Re:Traitorous NSA (-1)

Anonymous Coward | about a year ago | (#44717701)

Here we see the beginnings of real, hard evidence of just how disastrous the NSA's recent actions are to the best interests of the country.

Sorry, but this is all Snowden's fault. If it hadn't been for him everything would still be working as designed and no one would be (provably anyway) the wiser.

Re:Traitorous NSA (0)

Anonymous Coward | about a year ago | (#44718159)

Here we see the beginnings of real, hard evidence of just how disastrous the NSA's recent actions are to the best interests of the country.

Sorry, but this is all Snowden's fault. If it hadn't been for him everything would still be working as designed and no one would be (provably anyway) the wiser.

Or in short: Ignorance is strength.

Don't forget the two other wisdoms: War is peace, and freedom is slavery.

Re:Traitorous NSA (1)

thoth (7907) | about a year ago | (#44717747)

So where exactly are you guaranteed to have your data left alone? China? Russia? Israel? France?

If it's that important, encrypt before it leaves your control. No matter what the terms of service say.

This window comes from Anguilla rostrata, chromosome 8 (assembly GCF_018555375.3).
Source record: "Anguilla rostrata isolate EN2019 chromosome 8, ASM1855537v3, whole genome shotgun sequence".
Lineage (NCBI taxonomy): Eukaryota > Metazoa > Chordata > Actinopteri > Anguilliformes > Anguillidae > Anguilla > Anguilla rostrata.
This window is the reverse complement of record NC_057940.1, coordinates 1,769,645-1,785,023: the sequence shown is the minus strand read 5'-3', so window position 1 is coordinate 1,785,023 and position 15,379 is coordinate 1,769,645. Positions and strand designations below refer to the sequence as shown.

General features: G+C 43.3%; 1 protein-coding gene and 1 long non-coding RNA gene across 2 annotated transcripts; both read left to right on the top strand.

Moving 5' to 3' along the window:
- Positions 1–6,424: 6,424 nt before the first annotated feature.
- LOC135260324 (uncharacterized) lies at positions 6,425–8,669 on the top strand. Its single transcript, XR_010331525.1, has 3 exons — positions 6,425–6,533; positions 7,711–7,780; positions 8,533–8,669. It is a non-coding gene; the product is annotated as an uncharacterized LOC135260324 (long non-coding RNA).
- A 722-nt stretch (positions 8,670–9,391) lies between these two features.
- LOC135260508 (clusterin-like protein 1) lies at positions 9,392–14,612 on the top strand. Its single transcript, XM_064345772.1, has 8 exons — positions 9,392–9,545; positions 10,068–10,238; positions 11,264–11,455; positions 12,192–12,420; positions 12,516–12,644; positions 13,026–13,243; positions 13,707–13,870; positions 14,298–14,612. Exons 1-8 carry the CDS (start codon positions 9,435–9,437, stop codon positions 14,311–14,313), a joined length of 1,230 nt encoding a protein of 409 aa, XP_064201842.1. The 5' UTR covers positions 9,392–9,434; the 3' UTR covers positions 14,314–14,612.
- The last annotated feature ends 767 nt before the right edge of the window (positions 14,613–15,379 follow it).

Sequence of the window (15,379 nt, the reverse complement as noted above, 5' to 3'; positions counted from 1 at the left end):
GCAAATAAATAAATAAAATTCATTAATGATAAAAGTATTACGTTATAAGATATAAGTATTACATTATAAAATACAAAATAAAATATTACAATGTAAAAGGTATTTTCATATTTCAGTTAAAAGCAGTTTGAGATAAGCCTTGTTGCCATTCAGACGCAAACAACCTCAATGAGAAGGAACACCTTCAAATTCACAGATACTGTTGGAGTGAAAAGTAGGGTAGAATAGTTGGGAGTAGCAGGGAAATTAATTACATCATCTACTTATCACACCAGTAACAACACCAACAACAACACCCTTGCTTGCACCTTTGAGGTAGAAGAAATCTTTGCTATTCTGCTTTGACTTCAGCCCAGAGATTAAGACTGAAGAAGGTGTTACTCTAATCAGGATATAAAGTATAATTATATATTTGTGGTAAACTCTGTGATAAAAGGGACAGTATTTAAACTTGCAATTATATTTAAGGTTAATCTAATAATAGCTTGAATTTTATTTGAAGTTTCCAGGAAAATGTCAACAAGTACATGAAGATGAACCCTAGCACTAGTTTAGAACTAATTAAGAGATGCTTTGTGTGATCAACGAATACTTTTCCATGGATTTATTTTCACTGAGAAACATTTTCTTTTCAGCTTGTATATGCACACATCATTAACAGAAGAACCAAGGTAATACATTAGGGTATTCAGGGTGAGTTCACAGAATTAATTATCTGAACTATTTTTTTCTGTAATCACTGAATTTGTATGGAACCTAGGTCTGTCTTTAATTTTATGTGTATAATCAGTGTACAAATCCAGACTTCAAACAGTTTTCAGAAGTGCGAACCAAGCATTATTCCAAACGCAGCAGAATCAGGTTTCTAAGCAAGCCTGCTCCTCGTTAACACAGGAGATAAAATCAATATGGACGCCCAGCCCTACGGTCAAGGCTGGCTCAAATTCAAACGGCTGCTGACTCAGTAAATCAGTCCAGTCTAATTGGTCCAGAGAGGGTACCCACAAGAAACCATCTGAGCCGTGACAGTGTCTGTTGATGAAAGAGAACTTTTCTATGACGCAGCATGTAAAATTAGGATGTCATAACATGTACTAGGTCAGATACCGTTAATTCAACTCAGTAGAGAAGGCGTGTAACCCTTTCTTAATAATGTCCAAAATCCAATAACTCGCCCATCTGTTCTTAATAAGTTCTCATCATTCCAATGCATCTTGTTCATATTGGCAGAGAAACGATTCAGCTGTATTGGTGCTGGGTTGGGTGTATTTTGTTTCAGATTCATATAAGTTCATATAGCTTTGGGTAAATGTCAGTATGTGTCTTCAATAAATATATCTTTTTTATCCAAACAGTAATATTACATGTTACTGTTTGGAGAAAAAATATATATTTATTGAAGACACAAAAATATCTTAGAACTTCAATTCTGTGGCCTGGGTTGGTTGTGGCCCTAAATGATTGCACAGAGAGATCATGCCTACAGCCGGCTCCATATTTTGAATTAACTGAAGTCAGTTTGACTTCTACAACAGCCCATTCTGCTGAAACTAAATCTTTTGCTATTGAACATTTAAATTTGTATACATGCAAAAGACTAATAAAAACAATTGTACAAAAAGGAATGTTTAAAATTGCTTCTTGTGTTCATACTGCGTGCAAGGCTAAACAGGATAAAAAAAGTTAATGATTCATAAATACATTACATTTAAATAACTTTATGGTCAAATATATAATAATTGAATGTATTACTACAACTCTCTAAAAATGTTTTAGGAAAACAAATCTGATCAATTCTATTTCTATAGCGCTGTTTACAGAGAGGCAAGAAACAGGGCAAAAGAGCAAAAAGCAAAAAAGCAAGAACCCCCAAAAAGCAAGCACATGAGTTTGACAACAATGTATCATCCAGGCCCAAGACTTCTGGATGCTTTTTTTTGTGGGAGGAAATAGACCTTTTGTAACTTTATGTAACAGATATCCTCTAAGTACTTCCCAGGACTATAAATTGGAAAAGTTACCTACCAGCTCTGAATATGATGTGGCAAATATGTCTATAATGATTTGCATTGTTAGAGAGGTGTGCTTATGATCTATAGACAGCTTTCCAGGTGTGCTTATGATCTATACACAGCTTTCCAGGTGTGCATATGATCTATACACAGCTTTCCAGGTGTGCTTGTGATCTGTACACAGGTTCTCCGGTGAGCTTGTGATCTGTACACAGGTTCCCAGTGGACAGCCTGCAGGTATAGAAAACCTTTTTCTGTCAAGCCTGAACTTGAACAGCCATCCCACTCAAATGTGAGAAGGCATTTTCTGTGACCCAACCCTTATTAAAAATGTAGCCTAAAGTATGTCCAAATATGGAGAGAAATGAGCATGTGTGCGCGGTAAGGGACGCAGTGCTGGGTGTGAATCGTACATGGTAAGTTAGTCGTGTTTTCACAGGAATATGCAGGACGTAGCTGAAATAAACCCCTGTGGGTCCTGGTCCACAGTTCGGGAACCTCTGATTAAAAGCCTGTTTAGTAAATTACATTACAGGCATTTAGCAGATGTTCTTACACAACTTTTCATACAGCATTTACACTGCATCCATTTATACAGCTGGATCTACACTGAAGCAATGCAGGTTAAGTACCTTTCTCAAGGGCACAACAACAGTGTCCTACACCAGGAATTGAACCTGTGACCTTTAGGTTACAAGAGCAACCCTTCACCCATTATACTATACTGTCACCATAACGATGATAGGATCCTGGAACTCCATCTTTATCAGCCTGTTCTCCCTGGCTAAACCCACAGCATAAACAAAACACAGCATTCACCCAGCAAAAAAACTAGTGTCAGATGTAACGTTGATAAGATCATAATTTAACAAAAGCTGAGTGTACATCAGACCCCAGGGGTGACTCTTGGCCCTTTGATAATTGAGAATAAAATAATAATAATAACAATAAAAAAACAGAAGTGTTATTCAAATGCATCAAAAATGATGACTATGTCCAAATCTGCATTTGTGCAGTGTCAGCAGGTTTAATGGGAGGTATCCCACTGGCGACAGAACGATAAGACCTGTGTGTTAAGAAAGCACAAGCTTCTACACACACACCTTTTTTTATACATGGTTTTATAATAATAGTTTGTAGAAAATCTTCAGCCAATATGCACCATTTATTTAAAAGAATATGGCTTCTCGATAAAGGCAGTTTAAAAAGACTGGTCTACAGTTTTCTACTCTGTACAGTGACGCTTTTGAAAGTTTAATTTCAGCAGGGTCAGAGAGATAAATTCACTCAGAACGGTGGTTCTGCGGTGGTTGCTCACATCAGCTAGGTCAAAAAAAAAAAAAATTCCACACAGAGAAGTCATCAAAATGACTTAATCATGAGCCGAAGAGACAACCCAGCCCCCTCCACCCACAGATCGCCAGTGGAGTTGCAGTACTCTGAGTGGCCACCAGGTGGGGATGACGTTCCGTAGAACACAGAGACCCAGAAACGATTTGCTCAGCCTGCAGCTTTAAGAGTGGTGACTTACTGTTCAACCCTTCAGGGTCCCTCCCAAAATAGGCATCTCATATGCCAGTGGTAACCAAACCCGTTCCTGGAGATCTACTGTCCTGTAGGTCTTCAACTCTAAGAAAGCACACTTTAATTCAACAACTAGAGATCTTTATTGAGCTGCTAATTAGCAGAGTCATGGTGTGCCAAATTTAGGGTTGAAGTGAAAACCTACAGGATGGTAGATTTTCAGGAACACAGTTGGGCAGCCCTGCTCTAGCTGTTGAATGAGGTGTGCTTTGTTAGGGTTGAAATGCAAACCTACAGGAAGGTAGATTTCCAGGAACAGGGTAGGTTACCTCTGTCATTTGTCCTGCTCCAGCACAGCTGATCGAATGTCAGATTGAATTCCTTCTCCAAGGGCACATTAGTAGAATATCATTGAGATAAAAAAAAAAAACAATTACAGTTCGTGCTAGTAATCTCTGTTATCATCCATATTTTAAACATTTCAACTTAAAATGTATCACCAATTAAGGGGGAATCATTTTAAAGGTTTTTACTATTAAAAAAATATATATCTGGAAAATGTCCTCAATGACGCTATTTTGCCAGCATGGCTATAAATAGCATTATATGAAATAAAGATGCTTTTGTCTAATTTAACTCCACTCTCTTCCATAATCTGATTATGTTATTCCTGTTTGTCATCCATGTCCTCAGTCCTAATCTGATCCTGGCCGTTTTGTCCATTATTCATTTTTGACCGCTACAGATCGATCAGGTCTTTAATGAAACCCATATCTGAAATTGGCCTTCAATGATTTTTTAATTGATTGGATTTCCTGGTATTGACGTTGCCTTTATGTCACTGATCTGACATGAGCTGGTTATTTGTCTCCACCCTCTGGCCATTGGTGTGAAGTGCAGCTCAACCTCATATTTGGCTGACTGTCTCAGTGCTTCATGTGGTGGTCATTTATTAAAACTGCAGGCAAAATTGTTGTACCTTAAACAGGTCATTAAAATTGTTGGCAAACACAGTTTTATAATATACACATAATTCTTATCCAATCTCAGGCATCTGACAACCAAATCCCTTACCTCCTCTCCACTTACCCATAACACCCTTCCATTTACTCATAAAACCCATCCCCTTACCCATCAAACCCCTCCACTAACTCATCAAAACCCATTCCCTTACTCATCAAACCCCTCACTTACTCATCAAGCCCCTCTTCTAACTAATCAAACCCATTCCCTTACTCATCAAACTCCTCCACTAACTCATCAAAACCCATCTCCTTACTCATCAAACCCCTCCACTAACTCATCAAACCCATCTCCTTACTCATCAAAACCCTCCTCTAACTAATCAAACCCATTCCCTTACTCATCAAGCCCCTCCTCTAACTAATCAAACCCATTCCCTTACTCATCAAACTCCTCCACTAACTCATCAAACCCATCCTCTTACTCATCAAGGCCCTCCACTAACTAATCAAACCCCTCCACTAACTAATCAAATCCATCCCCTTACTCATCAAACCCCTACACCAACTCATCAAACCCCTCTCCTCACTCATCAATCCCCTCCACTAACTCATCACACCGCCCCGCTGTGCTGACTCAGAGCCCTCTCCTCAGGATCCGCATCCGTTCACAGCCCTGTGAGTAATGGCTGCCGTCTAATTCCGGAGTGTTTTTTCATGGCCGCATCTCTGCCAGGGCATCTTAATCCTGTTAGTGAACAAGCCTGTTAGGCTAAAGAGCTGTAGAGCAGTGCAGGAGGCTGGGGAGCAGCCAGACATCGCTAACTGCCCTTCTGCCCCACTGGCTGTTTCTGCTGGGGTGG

Re:Traitorous NSA (4, Insightful)

TrumpetPower! (190615) | about a year ago | (#44717885)

Whilst I certainly wouldn't disagree with you over the importance of encryption...well, put it this way: when was the last time you encrypted a letter you dropped in the mailbox?

The point is that it's about as much hassle for somebody at the post office to steam-open an envelope with nobody being none the wiser for it as it is for an ISP to snoop on people's mail.

People have historically been just fine with sending the most private of letters protected by nothing more than the seal of the envelope because the United States Postal Service has a well-deserved unimpeachable reputation for being the hardest of hard-cases about protecting the sanctity of the mail.

It's not surprising that people carried that same trust over to email; it's an almost instinctual conclusion to assume the one is every bit like the other save for the mechanisms of delivery.

And, had they done it right, Google could have earned the world's trust by self-policing with the same vigilance the USPS does.

But they blew it.

Royally, and spectacularly, they blew it.

But what remains most troubling about it is that it was an official government agency that twisted their arm, even if Google shouldn't have put up with the arm-twisting.

Cheers,

b&

Re:Traitorous NSA (0)

Anonymous Coward | about a year ago | (#44717907)